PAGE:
Canon EOS 1000D
It is 12x8x9.5cm, add the 18-55mm lens and this adds up to another 7cm to the second figure the width.
The main difference between reviewing a digital camera and a DSLR for me is that the manual is essential reading. With a multi language digital you might get a dozen pages in English and what they have to say you probably knew anyway. Here it is 196 and all in English and unless you are a professional photographer I doubt that you could claim I knew that most of the time.
Some dealers now sell DSLR cameras with a lens but remember for all situations you are likely to need several however an 18-55mm offering will cover general situations and that is what I was sent here. The weight now is around 720 grams.
Unless you are an expert I would suggest you start in full auto mode with the two settings on the side of the lens Stabilizer on and Auto Focus on. Now with a few twists of the lens whatever shows in the viewfinder should be a perfectly acceptable image. Only when you are sure that the 196 page manual has been read, re read and thoroughly digested should you venture to seriously trying the other eleven settings on the choices wheel. Unlike the 450D that I had for a good time I was restricted to a week with this. Luckily I had the manual with me when on one of my three image taking trips out I was met with a problem. I wanted to take some images in a church but flash photography was frowned on I could turn the flash off in manual mode but full auto mode decided that flash was required even when I had the unit supported, luckily I had time to read up and find out that there is a mode and how to enter it. This is a prime example of why the manual should always go with you until you know it all.
To try to simplify what is not a simple subject every setting on the wheel above the Full Auto are the Creative Zone and you probably need more knowledge to use these. Every setting below needs some extra knowledge but you still let the camera make most of the decisions and it is called by Canon the Basic Zone and sure enough there is where I found the flash off option along with Night Portrait, Sports, Close-up, Landscape and Portrait.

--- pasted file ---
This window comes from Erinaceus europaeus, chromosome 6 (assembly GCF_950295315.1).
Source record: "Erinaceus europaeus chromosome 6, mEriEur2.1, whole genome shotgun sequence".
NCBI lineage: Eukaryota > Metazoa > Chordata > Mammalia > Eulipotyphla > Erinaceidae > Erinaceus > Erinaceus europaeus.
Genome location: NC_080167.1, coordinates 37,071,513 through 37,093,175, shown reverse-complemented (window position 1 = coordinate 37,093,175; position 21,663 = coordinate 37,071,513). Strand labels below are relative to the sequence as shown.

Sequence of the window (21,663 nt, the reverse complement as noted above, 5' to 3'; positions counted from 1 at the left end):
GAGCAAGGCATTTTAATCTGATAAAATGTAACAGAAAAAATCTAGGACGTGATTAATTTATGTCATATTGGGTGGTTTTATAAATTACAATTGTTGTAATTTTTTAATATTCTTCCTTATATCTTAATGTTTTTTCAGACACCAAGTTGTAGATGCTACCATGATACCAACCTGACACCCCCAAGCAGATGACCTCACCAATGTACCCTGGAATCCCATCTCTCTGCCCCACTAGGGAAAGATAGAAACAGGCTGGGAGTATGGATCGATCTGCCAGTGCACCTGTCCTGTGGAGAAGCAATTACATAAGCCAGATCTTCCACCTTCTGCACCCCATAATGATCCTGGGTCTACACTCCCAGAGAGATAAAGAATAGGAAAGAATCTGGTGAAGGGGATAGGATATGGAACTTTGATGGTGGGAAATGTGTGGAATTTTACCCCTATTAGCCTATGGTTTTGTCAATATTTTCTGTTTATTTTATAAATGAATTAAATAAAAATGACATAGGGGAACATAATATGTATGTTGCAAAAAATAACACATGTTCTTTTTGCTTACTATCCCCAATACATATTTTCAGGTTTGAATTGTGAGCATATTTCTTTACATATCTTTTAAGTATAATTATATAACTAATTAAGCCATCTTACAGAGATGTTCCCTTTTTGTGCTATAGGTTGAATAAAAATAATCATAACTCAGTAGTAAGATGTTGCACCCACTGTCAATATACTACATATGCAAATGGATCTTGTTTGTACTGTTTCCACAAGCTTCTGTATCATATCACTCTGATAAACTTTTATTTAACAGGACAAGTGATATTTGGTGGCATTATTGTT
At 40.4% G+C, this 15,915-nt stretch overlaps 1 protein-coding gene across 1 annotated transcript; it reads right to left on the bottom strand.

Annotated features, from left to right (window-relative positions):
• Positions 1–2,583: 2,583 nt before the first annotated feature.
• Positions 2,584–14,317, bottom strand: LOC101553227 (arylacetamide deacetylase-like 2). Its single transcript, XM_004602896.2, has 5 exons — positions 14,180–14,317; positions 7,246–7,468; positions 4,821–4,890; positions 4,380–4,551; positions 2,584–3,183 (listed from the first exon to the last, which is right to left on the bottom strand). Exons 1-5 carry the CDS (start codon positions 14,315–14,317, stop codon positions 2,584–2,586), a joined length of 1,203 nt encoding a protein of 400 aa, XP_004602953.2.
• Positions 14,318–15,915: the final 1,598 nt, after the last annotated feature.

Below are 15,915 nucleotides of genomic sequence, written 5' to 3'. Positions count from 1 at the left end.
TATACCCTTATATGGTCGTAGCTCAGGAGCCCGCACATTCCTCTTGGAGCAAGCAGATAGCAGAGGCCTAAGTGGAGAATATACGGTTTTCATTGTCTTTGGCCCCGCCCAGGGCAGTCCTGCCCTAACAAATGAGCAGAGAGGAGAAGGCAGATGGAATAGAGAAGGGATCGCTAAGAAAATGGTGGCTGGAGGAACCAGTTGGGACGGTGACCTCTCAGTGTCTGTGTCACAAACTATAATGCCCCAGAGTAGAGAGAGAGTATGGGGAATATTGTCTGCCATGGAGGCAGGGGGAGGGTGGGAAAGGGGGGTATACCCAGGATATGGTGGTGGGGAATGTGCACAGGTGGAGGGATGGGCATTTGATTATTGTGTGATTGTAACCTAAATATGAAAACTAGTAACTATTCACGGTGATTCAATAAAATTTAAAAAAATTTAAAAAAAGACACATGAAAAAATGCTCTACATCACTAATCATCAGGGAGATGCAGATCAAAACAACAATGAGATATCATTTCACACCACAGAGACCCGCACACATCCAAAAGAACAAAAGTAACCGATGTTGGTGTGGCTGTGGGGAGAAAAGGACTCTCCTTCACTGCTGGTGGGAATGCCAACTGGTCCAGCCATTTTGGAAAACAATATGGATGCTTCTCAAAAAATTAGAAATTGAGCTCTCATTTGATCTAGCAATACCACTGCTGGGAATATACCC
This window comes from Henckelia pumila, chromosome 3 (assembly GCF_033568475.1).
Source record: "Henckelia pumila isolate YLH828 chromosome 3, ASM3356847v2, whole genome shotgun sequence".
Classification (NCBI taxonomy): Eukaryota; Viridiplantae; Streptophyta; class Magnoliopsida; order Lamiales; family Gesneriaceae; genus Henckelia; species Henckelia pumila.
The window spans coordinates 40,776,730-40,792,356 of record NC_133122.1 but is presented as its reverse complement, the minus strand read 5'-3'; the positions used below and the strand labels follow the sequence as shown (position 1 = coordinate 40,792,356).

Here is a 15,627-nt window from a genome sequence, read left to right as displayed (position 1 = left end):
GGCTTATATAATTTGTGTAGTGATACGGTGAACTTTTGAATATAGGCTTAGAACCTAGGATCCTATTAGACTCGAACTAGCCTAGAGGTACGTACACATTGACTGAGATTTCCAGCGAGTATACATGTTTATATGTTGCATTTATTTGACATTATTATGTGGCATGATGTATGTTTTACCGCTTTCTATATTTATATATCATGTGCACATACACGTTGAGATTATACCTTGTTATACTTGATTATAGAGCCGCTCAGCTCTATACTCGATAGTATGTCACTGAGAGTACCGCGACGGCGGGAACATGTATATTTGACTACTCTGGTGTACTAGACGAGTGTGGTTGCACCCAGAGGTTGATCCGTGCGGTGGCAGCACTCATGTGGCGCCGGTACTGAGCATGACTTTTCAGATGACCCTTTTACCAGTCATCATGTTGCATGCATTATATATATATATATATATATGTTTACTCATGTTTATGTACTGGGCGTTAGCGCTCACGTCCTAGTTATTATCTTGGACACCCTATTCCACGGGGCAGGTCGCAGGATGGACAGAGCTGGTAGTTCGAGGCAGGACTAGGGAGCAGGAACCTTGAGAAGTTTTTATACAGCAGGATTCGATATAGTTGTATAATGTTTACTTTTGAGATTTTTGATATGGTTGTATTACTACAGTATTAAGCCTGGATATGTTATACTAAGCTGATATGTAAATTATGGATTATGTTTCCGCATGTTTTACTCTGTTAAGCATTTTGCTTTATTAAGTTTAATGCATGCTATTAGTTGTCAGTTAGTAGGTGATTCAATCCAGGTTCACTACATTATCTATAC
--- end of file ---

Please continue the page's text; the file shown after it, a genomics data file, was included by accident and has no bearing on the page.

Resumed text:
The other settings in the Creative Zone are Program AE, Shutter-priority, Aperture-priority, Manual exposure and Automatic depth-of-field. Unless all these are subjects you are totally clear on read the appropriate sections in the manual before you do more than take test shots in those modes.
Even in Full Auto or any of the Creative Zones you will take images with more depth and sharpness than any standard digital camera however good a photographer you are. The built in flash will pop up from its position on top of the unit and while you will need to push it back in once you have taken your images the reason is to get the greatest possible distance from the flash to the lens for the best image. Here this can be up to 11cm something do digital camera can ever dream of. It means what fades into the background at less than three metres with a good digital camera is still sharp at five metres here.
Of course as you progress with extra lenses for added situations you probably purchase an external flash shoe and there is a mounting on the top of the camera for this and that raises the flash even further from the lens.
I cannot do justice to a camera like this in a week (probably not even a month) all the images I took were as good or better than I hoped even those without flash in the church as I has the camera on a solid surface. So Santa if you are reading this yes please.
Doing my Internet searches for the Canon EOS 1000D found it at a best price of £329.99 from the first link below. This includes 2GB card and a case but no lens.
The link above includes an 18-55mm lens and free delivery for £375.98
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